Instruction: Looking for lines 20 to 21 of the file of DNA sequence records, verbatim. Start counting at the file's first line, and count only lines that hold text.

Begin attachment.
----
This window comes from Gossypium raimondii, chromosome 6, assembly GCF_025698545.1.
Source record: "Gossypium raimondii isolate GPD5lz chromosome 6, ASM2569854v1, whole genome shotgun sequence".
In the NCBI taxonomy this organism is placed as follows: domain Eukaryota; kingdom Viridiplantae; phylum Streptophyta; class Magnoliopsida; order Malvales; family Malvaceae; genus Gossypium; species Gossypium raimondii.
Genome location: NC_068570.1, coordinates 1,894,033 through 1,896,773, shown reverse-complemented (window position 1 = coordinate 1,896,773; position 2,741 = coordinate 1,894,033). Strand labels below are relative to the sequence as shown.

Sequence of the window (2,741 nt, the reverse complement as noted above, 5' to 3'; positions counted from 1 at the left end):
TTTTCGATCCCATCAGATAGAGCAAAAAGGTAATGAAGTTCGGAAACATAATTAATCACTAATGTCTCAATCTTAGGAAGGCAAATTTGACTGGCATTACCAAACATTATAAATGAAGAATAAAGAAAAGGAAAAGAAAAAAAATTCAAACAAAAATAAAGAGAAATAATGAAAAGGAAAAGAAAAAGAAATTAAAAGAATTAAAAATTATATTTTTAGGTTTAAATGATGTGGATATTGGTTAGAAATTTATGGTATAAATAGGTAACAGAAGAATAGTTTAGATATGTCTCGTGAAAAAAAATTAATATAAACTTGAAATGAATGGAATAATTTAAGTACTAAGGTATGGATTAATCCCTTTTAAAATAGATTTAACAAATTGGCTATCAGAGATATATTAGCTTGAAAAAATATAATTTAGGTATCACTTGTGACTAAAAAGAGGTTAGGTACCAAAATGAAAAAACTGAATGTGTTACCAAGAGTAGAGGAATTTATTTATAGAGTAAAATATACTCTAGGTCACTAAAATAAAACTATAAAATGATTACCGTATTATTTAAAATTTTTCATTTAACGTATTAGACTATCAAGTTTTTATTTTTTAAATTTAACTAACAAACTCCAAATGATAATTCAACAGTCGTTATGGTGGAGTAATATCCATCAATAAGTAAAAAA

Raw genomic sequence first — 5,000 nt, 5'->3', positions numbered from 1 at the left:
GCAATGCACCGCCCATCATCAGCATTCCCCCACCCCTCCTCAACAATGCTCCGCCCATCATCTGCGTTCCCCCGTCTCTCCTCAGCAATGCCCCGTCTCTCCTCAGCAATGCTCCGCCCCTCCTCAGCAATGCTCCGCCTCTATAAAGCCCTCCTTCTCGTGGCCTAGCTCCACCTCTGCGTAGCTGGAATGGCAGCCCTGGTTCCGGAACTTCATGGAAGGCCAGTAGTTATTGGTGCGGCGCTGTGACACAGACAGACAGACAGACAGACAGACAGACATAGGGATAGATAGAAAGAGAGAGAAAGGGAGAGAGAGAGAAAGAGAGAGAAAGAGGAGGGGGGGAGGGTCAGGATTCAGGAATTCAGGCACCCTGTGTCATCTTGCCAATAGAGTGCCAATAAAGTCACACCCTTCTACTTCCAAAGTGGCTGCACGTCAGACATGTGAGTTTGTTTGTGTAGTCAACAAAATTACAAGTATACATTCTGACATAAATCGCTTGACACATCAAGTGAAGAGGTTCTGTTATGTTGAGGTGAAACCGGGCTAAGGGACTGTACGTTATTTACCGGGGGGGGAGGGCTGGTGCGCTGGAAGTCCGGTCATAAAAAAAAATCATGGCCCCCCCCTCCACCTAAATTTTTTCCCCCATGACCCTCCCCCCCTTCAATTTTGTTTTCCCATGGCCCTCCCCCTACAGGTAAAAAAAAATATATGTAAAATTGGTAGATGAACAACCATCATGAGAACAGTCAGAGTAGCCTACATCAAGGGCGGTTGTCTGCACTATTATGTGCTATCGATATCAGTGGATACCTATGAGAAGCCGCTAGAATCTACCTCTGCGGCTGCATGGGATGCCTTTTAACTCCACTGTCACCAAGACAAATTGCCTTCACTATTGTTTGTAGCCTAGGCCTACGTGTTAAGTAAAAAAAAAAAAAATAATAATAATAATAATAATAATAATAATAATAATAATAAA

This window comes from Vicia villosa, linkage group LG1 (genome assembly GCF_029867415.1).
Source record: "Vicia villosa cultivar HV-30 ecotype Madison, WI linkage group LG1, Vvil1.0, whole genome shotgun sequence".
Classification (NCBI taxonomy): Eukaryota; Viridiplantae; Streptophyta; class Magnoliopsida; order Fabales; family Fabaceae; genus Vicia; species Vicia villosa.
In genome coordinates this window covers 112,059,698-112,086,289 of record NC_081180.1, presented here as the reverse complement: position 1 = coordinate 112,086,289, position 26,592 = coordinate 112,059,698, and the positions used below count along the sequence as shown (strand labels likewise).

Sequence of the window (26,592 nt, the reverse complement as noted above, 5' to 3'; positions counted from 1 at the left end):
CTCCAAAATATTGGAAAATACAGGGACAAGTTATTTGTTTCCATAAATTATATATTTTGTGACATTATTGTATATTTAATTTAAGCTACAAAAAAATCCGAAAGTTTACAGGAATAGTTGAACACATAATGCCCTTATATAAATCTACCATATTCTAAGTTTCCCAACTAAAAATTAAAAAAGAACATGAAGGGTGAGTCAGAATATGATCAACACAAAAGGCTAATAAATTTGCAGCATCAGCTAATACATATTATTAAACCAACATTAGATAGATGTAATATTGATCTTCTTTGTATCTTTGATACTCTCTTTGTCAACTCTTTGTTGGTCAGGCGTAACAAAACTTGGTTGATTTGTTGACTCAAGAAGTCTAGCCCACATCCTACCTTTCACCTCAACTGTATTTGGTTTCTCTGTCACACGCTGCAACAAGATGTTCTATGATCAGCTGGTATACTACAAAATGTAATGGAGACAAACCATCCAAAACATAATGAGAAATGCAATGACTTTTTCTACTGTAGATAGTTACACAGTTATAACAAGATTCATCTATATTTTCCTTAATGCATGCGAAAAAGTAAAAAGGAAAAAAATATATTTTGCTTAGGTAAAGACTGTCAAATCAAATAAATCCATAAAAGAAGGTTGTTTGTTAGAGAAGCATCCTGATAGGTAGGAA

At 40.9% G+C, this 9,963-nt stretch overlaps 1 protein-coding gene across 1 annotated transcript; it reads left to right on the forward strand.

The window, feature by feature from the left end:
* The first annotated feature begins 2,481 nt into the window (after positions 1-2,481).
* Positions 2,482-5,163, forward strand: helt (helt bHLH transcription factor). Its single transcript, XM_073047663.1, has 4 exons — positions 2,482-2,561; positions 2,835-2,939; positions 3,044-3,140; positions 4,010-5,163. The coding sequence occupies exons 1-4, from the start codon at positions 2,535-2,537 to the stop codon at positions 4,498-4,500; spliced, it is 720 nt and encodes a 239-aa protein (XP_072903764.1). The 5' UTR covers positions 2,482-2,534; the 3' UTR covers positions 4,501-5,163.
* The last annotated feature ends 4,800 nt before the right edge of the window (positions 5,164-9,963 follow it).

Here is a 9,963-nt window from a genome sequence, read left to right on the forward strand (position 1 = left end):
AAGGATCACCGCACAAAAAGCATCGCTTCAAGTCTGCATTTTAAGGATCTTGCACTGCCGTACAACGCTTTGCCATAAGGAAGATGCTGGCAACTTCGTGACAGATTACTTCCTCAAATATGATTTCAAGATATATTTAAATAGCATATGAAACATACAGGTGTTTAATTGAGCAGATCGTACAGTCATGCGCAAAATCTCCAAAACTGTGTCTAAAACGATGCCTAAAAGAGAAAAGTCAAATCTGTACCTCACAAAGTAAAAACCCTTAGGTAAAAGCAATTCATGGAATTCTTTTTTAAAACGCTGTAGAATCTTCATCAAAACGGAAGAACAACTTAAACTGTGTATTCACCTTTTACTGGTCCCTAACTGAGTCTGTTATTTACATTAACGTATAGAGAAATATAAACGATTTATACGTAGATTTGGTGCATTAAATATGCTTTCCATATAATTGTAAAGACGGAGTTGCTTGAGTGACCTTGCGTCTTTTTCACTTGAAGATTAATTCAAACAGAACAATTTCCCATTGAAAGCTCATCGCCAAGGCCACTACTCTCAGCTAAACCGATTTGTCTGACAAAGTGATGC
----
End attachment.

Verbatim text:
Here is a 9,963-nt window from a genome sequence, read left to right on the forward strand (position 1 = left end):
AAGGATCACCGCACAAAAAGCATCGCTTCAAGTCTGCATTTTAAGGATCTTGCACTGCCGTACAACGCTTTGCCATAAGGAAGATGCTGGCAACTTCGTGACAGATTACTTCCTCAAATATGATTTCAAGATATATTTAAATAGCATATGAAACATACAGGTGTTTAATTGAGCAGATCGTACAGTCATGCGCAAAATCTCCAAAACTGTGTCTAAAACGATGCCTAAAAGAGAAAAGTCAAATCTGTACCTCACAAAGTAAAAACCCTTAGGTAAAAGCAATTCATGGAATTCTTTTTTAAAACGCTGTAGAATCTTCATCAAAACGGAAGAACAACTTAAACTGTGTATTCACCTTTTACTGGTCCCTAACTGAGTCTGTTATTTACATTAACGTATAGAGAAATATAAACGATTTATACGTAGATTTGGTGCATTAAATATGCTTTCCATATAATTGTAAAGACGGAGTTGCTTGAGTGACCTTGCGTCTTTTTCACTTGAAGATTAATTCAAACAGAACAATTTCCCATTGAAAGCTCATCGCCAAGGCCACTACTCTCAGCTAAACCGATTTGTCTGACAAAGTGATGC